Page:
Michael Fisher, legal division director of the Environmental Protection Agency Office of Criminal Enforcement, Forensics and Training, spoke to a crowd of about 20 Law students about building a successful law career on Monday morning.
The Environmental Law and Policy Program (ELPP), a program affiliated with the University of Michigan’s Law School that prepares students for careers in environmental law, hosted the talk.
Fisher’s talk touched on current issues surrounding Michigan water quality, among other environmental concerns. Since 2014, the city of Flint has been striving to remove lead from its drinking water, a public health crisis that has caused 12 deaths from Legionnaires’ disease. In December of last year, the EPA provided $100 million to the ongoing Flint water crisis. Additionally, the EPA is working to implement more stringent regulations of lead in drinking water. According to the Centers for Disease Control and Prevention, they have not found a safe level of lead exposure.
David Uhlmann, director of the ELPP and Law professor, said this discussion was part of a career series by the Law School to aid students in discovering their future career paths.
“We sponsor the careers in Environmental Law Speaker Series to expose students to the range of different career opportunities in environmental, natural resources and energy law,” Uhlmann said.
During his talk, Fisher described his career path from summer internships as a law student to legal counsel for the EPA. Fisher said when he graduated law school, he faced a ping-pong game of legal career decisions, with opportunities popping up and being rescinded.
Tom Mulholland, a Law School student who hopes to work in environmental law, said he found Fisher’s advice on career flexibility helpful.
“My main takeaway was to be flexible with the career, especially at first, because there are a lot of different people working on a lot of different environmental issues,” Mulholland said. “It’s okay to have a flexible mindset because then you can choose what issues to work on when you encounter those issues rather than having your mind made up beforehand.”
Fisher, who stressed his views do not represent those held by the EPA, commented on the future of climate change policy.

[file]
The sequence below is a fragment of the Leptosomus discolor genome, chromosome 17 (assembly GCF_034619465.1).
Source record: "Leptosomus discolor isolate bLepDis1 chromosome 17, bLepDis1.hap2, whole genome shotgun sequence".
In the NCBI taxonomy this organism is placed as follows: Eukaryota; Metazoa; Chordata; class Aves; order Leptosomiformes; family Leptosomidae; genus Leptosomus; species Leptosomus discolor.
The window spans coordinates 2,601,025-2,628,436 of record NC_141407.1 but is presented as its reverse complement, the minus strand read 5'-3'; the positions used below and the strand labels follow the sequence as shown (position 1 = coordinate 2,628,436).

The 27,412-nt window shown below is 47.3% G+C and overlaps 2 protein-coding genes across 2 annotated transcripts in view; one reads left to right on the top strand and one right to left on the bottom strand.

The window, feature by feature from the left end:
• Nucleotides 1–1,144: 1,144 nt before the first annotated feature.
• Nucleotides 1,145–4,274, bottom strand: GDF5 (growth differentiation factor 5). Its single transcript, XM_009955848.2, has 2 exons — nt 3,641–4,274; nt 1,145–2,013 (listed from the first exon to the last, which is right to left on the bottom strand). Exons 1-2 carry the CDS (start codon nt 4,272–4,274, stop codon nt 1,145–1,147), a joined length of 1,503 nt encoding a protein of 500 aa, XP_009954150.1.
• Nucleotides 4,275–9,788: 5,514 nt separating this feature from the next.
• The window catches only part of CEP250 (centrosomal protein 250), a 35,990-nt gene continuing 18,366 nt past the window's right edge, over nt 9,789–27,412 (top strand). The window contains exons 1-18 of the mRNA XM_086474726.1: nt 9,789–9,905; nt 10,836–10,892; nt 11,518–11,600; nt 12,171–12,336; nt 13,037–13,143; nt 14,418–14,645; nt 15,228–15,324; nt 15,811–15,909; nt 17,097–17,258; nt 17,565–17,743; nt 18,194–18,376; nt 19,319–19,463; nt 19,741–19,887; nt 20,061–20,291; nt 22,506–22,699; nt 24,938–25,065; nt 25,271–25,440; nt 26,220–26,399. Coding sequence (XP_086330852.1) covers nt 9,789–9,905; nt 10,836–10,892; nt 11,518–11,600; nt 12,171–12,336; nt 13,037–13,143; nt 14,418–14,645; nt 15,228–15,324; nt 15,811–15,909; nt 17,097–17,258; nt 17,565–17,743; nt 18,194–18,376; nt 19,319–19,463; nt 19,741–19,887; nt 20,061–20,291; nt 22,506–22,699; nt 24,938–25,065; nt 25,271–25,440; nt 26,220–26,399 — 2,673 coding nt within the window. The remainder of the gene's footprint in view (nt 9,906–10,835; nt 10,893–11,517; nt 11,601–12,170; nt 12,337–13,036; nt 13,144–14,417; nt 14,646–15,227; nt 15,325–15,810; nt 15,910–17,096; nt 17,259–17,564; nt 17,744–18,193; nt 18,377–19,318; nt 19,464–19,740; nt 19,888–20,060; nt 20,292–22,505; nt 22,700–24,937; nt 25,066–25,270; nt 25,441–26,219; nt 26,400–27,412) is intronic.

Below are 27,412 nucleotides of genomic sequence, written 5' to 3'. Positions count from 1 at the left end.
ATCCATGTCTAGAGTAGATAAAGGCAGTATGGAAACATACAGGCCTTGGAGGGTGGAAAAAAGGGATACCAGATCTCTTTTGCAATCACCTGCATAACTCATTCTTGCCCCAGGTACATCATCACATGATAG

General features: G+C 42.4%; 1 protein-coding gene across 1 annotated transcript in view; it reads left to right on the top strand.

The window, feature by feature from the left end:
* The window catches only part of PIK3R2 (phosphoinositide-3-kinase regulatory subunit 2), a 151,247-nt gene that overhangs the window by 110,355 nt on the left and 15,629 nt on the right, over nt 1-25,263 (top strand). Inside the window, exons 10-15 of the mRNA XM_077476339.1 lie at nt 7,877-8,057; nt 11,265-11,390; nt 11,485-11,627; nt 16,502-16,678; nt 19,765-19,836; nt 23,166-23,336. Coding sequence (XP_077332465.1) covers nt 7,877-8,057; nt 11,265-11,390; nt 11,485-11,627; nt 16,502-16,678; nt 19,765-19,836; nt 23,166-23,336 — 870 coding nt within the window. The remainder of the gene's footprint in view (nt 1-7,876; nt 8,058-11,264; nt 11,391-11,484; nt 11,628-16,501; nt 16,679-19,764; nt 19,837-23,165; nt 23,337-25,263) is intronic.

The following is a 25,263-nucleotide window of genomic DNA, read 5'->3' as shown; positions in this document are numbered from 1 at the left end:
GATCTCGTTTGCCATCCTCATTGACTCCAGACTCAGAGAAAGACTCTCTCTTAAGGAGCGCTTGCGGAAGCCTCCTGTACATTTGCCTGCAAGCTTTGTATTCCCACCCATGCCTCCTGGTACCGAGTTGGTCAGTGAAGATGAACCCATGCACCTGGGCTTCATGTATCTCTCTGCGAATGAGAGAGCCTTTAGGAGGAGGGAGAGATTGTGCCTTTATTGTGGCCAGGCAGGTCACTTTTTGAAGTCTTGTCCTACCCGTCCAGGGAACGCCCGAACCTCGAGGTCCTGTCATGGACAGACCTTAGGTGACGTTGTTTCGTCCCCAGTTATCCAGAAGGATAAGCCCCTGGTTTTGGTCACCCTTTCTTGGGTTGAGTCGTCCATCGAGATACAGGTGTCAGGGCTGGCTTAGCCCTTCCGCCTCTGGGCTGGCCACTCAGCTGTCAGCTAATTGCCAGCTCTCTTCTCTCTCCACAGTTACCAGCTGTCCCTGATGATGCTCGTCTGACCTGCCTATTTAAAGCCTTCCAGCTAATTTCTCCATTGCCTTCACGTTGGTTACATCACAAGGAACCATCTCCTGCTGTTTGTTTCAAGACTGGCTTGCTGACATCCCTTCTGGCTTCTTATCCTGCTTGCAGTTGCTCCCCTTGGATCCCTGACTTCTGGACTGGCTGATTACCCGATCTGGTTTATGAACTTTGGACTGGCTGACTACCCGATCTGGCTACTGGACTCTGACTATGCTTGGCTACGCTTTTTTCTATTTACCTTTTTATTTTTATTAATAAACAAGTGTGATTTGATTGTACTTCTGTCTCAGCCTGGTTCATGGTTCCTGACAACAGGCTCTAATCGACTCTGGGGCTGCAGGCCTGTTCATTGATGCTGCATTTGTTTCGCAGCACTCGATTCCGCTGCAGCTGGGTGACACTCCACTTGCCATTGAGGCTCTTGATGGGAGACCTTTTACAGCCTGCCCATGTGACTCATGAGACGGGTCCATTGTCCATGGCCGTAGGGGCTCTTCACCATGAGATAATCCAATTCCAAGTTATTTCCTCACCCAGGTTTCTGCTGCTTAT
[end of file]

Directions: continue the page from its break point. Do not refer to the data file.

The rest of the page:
“There’s a lot of work to be done on climate change in government,” Fisher said. “A lot of it is going on in state governments all over the country. There are some really aggressive, forward-thinking state programs that will all be models for a potential federal legal regime once that finally comes in place.”
Some state programs are working in other areas of environmental protection, especially regarding safe drinking water. Fisher’s talk comes soon after the discovery of elevated levels of perfluoroalkyl substances (PFAS) in Kalamazoo County in 2018 and the Flint water crisis in 2014.
Groups, such as the Michigan Alliance Against PFAS, are petitioning the EPA to restructure their classification and regulation of PFAS. Michigan, which has the highest number of PFAS-contaminated sites in the country, is also battling issues of lead in drinking water.
Fisher said Michigan’s environmental crises are still wreaking havoc on its citizens. He acknowledged the growing need for legal minds to move forward the legislation necessary to protect the environment.
“Energy is the environment, and it will be more and more in the future,” Fisher said. “There will be a tremendous need for people who understand the legal regimes we are going to have to put in place to decarbonize the economy and move away from fossil fuels to electricity generated by renewable resources.”
Reporter Kristina Lenn can be reached at firstname.lastname@example.org